Expressions of Desire for the Second and Third Person

和訳は英文の下になります。/ The Japanese translation is below the English text.


1. Summary
2. -Tagarimasu
3. -Tagatte imasu
4. Hoshigarimasu
5. Hoshigatte-imasu

1. Summary

In this post, we will discuss expressions of desire for a subject in the second person (the person the speaker is talking to) or in the third person (the one who is neither the speaker nor the addressee).

The same grammar applies to the second and the third person.

In short, there are two verbs to express hope and desire for such subject. When and which one to use are decided by the grammatical type of the object of desire. For one, we use “-tagarimasu” only when it is a verb. The other one, “hoshigarimasu”, we use when we express the desire with a noun.

For either object type, we have a distinction between two aspects of desire. Aspect here means whether the desire is transient, or it is static and current.

Here is the summary of this post.

SubjectAspectVerb is the object of desireNoun is the object of desire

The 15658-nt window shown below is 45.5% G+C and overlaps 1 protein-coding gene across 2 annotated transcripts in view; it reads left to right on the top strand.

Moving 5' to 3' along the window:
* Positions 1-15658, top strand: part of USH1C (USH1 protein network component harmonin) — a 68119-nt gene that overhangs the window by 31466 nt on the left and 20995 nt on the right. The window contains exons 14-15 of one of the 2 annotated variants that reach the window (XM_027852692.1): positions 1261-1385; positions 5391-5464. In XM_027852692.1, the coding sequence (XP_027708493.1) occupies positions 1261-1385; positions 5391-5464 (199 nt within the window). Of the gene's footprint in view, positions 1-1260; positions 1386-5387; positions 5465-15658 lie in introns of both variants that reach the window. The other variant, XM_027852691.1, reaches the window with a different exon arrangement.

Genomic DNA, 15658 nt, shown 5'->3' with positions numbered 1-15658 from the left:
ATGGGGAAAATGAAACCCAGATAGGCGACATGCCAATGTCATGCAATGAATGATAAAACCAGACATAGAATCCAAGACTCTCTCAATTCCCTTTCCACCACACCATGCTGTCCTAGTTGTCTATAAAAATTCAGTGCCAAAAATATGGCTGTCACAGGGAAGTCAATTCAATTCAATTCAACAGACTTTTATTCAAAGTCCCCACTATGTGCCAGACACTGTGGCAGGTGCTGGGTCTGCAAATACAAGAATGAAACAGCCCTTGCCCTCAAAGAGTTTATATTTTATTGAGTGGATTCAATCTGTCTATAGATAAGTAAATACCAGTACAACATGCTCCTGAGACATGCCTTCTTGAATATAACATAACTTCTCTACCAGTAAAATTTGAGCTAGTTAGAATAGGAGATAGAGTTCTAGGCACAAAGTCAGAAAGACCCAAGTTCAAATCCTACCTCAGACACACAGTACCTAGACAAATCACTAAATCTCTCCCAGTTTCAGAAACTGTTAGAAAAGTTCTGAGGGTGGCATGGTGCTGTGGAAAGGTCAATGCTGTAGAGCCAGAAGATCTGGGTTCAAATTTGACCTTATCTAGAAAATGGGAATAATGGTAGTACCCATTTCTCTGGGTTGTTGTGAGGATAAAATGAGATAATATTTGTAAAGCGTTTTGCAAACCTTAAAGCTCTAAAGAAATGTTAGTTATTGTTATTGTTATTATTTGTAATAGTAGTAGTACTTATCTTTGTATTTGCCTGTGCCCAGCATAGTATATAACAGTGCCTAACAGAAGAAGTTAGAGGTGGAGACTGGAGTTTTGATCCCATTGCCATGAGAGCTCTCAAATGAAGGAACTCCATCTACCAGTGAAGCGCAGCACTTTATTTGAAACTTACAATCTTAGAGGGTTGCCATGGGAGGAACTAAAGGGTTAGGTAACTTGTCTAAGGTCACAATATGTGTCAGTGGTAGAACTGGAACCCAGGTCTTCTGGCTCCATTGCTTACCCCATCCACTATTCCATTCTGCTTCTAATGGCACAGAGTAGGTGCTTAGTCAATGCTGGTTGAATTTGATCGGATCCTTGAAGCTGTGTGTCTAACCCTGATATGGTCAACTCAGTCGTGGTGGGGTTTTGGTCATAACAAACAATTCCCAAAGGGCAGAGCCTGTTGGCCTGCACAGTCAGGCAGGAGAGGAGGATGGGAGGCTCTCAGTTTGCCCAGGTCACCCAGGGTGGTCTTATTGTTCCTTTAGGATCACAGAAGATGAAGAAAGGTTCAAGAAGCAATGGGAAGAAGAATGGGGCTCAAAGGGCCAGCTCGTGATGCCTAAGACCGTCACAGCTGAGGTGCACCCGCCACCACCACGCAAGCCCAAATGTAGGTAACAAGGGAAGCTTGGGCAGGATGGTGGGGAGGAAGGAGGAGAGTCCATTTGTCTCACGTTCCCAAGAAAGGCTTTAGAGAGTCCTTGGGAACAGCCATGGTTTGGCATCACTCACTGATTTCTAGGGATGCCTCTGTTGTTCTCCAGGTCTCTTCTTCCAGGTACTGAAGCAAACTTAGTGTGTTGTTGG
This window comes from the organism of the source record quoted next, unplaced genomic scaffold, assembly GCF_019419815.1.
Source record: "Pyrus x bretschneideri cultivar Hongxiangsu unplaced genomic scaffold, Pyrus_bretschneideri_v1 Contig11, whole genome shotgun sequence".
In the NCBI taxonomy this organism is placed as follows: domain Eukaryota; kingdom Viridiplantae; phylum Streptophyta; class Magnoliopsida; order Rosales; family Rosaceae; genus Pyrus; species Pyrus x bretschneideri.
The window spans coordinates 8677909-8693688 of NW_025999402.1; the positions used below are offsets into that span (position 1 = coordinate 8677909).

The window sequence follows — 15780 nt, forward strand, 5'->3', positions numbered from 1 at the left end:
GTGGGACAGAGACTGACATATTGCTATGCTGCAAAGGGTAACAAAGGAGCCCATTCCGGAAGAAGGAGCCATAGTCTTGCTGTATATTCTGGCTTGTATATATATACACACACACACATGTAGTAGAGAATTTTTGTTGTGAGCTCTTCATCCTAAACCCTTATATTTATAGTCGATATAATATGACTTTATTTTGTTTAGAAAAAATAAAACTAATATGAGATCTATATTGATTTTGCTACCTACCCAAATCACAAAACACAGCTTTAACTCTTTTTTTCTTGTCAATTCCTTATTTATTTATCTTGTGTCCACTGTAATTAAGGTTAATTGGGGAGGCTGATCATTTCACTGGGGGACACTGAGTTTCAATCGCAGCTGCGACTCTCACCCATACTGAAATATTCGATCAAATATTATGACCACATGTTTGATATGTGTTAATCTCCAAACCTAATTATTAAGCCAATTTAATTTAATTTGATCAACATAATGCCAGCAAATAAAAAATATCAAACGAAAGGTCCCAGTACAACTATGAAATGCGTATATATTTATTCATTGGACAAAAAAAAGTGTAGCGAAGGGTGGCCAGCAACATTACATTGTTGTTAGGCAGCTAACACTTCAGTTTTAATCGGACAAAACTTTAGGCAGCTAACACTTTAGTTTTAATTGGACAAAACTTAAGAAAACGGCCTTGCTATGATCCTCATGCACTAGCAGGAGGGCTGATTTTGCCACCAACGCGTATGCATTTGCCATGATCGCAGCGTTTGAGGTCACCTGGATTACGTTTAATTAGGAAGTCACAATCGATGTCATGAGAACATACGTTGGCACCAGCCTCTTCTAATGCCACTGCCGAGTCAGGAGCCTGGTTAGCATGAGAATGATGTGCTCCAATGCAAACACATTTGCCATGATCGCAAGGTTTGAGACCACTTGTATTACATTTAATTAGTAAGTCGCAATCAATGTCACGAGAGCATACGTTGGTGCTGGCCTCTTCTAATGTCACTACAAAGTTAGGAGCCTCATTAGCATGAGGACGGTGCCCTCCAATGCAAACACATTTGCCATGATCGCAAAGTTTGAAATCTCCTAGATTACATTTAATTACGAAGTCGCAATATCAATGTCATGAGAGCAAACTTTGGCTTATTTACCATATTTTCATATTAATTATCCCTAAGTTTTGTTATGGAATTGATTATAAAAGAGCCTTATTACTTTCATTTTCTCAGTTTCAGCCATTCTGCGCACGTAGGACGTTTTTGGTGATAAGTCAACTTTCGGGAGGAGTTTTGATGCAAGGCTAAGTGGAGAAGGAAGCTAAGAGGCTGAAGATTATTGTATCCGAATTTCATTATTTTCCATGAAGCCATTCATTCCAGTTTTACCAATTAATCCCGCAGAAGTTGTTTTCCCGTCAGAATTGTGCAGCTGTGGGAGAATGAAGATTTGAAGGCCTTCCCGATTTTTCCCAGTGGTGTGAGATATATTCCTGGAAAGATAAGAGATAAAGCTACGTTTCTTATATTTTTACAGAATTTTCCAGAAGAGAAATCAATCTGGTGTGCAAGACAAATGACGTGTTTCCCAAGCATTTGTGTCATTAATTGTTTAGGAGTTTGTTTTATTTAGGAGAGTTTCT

Second person or third
Transient (present but occasional or habitual)Haha wa tama ni watashi no koe o kikitagarimasu. (My mom wants to hear my voice once in a while.) => See Section 2Tomodachi wa nihon no o-miyage ni sanshoo o hoshigarimasu. (My friend want Japanese pepper as a souvenir from Japan.) => See Section 4
Second person or third personStatic (present state)Imooto wa tai-ryoori o naraitagatte-imasu. (My sister wants to learn Thai cooking.) => See Section 3Imooto wa tebukuro o hoshigatte-imasu. (My sister wants a pair of gloves.) => See Section 5

2. -Tagarimasu                                                  

“-Tagarimasu” (want to do …) is an expression of desire for the second and third person. It is used only when the object of desire is expressed with a verb.

Ex. 1. Haha wa tama ni watashi no koe o kikitagarimasu. (My mom wants to hear my voice once in a while.)

“Kikitagarimasu” is a combination of “kiki-” and “-tagarimasu”. “Kiki-” is the “masu” stem of the verb “kikimasu” (to hear, listen). “-Tagarimasu” is an auxiliary verb and it adds the meaning “apparently want to do…” to the verb.